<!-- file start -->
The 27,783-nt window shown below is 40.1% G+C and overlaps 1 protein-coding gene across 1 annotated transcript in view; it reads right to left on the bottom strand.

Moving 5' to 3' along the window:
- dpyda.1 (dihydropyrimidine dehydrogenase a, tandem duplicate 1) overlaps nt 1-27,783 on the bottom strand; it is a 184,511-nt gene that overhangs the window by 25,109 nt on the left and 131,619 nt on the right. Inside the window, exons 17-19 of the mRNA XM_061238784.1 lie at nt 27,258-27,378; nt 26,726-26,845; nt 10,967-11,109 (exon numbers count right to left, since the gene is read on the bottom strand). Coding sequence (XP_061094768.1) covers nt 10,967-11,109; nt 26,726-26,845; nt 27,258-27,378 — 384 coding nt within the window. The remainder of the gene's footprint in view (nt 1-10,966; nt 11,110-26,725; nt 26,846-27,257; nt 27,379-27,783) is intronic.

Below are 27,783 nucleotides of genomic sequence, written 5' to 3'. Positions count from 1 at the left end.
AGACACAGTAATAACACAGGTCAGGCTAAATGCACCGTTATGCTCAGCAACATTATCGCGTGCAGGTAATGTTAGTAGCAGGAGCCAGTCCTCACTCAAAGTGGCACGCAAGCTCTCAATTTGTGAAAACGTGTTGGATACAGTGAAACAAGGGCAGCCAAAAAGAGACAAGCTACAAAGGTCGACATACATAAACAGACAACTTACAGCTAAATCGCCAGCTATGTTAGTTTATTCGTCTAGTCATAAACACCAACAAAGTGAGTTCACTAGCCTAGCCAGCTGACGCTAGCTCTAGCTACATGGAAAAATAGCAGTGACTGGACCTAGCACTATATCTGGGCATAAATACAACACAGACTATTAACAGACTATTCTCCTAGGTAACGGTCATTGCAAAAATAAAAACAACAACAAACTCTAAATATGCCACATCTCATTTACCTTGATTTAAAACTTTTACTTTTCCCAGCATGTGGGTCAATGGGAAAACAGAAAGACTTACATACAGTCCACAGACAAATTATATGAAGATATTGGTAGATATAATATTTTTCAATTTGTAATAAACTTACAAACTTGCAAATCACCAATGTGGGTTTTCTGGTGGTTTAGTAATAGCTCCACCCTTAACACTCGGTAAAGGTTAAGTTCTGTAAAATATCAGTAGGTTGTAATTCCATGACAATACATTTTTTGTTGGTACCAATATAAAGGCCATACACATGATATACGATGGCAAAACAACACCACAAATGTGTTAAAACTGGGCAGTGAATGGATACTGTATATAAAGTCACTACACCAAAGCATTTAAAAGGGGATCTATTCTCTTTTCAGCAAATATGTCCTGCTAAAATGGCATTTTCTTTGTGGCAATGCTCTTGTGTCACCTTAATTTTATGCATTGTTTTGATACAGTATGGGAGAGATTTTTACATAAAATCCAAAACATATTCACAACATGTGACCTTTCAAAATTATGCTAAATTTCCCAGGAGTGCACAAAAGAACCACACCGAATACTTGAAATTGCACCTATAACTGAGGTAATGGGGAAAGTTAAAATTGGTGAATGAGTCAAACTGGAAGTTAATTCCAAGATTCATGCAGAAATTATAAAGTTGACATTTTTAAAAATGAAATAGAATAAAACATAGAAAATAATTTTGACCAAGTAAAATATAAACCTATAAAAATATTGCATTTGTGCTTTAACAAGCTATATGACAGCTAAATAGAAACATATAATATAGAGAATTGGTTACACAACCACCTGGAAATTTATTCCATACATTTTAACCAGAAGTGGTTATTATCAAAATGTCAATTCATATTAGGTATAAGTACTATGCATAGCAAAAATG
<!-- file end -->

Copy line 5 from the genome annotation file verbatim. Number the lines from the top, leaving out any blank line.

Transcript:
AGACACAGTAATAACACAGGTCAGGCTAAATGCACCGTTATGCTCAGCAACATTATCGCGTGCAGGTAATGTTAGTAGCAGGAGCCAGTCCTCACTCAAAGTGGCACGCAAGCTCTCAATTTGTGAAAACGTGTTGGATACAGTGAAACAAGGGCAGCCAAAAAGAGACAAGCTACAAAGGTCGACATACATAAACAGACAACTTACAGCTAAATCGCCAGCTATGTTAGTTTATTCGTCTAGTCATAAACACCAACAAAGTGAGTTCACTAGCCTAGCCAGCTGACGCTAGCTCTAGCTACATGGAAAAATAGCAGTGACTGGACCTAGCACTATATCTGGGCATAAATACAACACAGACTATTAACAGACTATTCTCCTAGGTAACGGTCATTGCAAAAATAAAAACAACAACAAACTCTAAATATGCCACATCTCATTTACCTTGATTTAAAACTTTTACTTTTCCCAGCATGTGGGTCAATGGGAAAACAGAAAGACTTACATACAGTCCACAGACAAATTATATGAAGATATTGGTAGATATAATATTTTTCAATTTGTAATAAACTTACAAACTTGCAAATCACCAATGTGGGTTTTCTGGTGGTTTAGTAATAGCTCCACCCTTAACACTCGGTAAAGGTTAAGTTCTGTAAAATATCAGTAGGTTGTAATTCCATGACAATACATTTTTTGTTGGTACCAATATAAAGGCCATACACATGATATACGATGGCAAAACAACACCACAAATGTGTTAAAACTGGGCAGTGAATGGATACTGTATATAAAGTCACTACACCAAAGCATTTAAAAGGGGATCTATTCTCTTTTCAGCAAATATGTCCTGCTAAAATGGCATTTTCTTTGTGGCAATGCTCTTGTGTCACCTTAATTTTATGCATTGTTTTGATACAGTATGGGAGAGATTTTTACATAAAATCCAAAACATATTCACAACATGTGACCTTTCAAAATTATGCTAAATTTCCCAGGAGTGCACAAAAGAACCACACCGAATACTTGAAATTGCACCTATAACTGAGGTAATGGGGAAAGTTAAAATTGGTGAATGAGTCAAACTGGAAGTTAATTCCAAGATTCATGCAGAAATTATAAAGTTGACATTTTTAAAAATGAAATAGAATAAAACATAGAAAATAATTTTGACCAAGTAAAATATAAACCTATAAAAATATTGCATTTGTGCTTTAACAAGCTATATGACAGCTAAATAGAAACATATAATATAGAGAATTGGTTACACAACCACCTGGAAATTTATTCCATACATTTTAACCAGAAGTGGTTATTATCAAAATGTCAATTCATATTAGGTATAAGTACTATGCATAGCAAAAATG